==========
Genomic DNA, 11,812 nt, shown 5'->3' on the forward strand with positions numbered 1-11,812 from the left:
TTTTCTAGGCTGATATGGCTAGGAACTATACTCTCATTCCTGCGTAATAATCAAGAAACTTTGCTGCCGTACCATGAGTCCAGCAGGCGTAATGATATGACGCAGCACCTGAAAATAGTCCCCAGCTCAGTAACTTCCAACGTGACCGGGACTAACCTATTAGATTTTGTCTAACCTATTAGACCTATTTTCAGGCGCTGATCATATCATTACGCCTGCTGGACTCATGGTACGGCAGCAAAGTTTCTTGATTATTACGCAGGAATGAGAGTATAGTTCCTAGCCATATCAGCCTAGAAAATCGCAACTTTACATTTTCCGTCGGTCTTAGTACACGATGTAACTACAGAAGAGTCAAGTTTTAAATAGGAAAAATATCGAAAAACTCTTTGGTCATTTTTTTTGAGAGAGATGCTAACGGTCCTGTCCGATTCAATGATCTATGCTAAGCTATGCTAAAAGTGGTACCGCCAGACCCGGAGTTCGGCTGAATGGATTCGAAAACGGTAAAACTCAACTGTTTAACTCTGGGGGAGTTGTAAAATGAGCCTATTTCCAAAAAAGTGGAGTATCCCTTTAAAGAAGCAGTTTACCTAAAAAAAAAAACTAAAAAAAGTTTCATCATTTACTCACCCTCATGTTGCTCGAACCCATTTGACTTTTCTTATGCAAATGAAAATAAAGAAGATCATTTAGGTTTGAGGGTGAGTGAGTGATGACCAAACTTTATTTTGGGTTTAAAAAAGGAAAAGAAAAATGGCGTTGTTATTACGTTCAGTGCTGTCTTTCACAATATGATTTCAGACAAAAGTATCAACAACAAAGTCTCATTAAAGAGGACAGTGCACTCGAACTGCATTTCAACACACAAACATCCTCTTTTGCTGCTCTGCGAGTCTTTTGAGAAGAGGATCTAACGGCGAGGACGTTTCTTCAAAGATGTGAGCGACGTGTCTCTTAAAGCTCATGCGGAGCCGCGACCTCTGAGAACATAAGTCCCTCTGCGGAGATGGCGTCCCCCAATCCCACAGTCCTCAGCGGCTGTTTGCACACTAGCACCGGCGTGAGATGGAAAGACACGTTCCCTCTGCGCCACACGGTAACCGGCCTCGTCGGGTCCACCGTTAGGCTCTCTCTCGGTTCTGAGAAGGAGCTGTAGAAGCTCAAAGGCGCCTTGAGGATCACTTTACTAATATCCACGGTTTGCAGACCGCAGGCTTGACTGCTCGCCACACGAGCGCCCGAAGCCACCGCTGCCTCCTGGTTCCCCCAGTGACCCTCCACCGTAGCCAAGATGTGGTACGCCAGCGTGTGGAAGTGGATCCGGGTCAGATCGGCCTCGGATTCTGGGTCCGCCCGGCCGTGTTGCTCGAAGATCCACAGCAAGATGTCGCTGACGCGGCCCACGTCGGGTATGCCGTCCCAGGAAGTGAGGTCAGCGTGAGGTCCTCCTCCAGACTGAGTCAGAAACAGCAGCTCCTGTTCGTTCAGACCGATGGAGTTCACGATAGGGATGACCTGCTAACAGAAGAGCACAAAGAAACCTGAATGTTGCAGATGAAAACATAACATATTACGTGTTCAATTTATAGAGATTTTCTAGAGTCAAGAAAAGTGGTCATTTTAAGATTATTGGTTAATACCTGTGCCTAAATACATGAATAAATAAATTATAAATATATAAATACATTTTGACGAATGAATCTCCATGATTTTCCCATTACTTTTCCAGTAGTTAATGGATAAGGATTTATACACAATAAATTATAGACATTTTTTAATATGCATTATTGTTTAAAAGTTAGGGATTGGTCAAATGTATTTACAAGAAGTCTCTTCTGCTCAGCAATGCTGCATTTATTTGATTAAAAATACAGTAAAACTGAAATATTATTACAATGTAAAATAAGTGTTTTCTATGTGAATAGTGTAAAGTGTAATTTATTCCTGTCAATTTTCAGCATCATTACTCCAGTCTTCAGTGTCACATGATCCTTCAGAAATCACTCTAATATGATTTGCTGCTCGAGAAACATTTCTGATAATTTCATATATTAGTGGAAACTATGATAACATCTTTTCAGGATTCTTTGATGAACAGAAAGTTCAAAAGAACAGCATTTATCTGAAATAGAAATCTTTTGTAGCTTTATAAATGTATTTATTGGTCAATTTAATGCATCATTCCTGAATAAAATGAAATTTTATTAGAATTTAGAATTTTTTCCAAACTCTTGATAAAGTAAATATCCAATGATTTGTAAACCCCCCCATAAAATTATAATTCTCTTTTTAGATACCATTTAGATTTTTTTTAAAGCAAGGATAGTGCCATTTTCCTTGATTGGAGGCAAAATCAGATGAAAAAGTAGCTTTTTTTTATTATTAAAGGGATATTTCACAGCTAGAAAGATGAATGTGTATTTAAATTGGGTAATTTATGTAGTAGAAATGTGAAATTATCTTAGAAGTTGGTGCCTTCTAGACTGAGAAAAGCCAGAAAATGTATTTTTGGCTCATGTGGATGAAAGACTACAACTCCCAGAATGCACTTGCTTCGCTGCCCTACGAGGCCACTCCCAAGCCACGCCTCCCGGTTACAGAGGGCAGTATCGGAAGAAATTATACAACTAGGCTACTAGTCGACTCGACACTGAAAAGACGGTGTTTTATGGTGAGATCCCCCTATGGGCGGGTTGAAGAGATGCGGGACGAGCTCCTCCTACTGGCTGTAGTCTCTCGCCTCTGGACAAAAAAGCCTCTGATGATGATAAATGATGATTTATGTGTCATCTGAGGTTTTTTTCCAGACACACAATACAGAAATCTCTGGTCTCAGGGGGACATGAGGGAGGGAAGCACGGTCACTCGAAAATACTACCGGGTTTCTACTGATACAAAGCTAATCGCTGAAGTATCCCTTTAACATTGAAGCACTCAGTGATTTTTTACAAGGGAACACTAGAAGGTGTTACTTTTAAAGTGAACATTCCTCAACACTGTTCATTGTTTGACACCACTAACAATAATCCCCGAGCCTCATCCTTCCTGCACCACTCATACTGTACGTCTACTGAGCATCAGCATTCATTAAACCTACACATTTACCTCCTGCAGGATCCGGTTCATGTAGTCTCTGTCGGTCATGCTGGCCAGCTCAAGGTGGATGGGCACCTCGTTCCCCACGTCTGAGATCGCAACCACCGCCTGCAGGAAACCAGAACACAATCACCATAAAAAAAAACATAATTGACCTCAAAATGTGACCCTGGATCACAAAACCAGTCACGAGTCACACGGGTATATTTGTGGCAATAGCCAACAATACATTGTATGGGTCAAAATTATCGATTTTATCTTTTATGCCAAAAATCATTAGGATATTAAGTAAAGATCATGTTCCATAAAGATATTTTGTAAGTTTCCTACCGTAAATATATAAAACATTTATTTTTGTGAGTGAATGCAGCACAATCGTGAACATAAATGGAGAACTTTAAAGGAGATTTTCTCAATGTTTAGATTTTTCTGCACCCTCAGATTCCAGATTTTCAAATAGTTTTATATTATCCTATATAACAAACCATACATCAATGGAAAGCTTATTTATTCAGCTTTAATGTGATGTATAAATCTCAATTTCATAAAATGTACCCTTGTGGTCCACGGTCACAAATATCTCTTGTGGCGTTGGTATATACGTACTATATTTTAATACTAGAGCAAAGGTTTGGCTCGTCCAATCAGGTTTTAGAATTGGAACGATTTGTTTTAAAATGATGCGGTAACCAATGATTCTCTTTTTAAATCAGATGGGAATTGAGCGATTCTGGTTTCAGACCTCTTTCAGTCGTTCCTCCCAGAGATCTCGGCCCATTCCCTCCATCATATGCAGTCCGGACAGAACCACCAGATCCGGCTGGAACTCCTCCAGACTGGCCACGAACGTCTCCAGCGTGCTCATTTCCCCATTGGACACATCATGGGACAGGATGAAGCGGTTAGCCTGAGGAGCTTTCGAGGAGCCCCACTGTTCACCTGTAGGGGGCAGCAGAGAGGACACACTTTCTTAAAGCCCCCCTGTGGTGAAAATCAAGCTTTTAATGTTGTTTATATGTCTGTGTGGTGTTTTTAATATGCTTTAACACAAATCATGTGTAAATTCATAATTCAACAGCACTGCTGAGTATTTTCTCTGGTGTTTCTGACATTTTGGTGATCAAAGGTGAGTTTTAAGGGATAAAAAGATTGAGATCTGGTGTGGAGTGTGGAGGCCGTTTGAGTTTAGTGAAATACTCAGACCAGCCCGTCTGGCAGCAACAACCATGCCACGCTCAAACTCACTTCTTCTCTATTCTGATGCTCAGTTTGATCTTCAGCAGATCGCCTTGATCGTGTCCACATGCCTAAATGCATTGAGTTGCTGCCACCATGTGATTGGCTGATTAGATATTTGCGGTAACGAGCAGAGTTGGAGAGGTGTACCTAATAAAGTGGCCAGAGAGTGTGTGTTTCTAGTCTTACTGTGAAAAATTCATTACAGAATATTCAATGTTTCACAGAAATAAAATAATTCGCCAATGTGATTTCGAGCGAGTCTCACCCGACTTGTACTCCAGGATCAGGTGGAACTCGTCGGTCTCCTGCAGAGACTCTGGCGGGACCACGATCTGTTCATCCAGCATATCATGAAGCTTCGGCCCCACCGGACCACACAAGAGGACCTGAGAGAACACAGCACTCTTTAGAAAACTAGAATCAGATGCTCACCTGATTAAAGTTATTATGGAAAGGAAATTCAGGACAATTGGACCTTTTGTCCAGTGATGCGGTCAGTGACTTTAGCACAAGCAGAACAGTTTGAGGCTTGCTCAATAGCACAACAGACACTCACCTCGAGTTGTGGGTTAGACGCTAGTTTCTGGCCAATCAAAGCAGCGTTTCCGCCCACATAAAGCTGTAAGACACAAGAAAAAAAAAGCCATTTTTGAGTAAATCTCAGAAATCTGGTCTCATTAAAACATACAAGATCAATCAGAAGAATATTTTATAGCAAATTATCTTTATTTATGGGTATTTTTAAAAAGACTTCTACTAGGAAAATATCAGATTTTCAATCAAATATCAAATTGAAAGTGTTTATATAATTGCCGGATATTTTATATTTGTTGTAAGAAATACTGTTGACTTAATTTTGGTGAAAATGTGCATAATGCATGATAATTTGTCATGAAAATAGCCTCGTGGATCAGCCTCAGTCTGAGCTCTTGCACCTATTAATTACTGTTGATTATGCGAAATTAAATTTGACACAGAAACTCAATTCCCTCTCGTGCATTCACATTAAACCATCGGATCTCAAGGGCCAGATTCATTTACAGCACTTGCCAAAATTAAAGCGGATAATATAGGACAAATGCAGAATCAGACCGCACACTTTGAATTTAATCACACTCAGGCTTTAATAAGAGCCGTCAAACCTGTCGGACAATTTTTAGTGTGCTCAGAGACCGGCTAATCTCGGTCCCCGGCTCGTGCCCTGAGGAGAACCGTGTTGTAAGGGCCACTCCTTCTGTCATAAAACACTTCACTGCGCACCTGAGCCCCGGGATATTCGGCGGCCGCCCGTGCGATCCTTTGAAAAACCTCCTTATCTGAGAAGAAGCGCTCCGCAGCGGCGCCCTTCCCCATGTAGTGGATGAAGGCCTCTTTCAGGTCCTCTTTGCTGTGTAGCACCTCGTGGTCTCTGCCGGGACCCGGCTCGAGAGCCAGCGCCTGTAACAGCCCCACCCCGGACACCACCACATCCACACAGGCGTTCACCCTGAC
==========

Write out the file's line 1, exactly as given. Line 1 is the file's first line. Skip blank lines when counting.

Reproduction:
Genomic DNA, 11,812 nt, shown 5'->3' on the forward strand with positions numbered 1-11,812 from the left: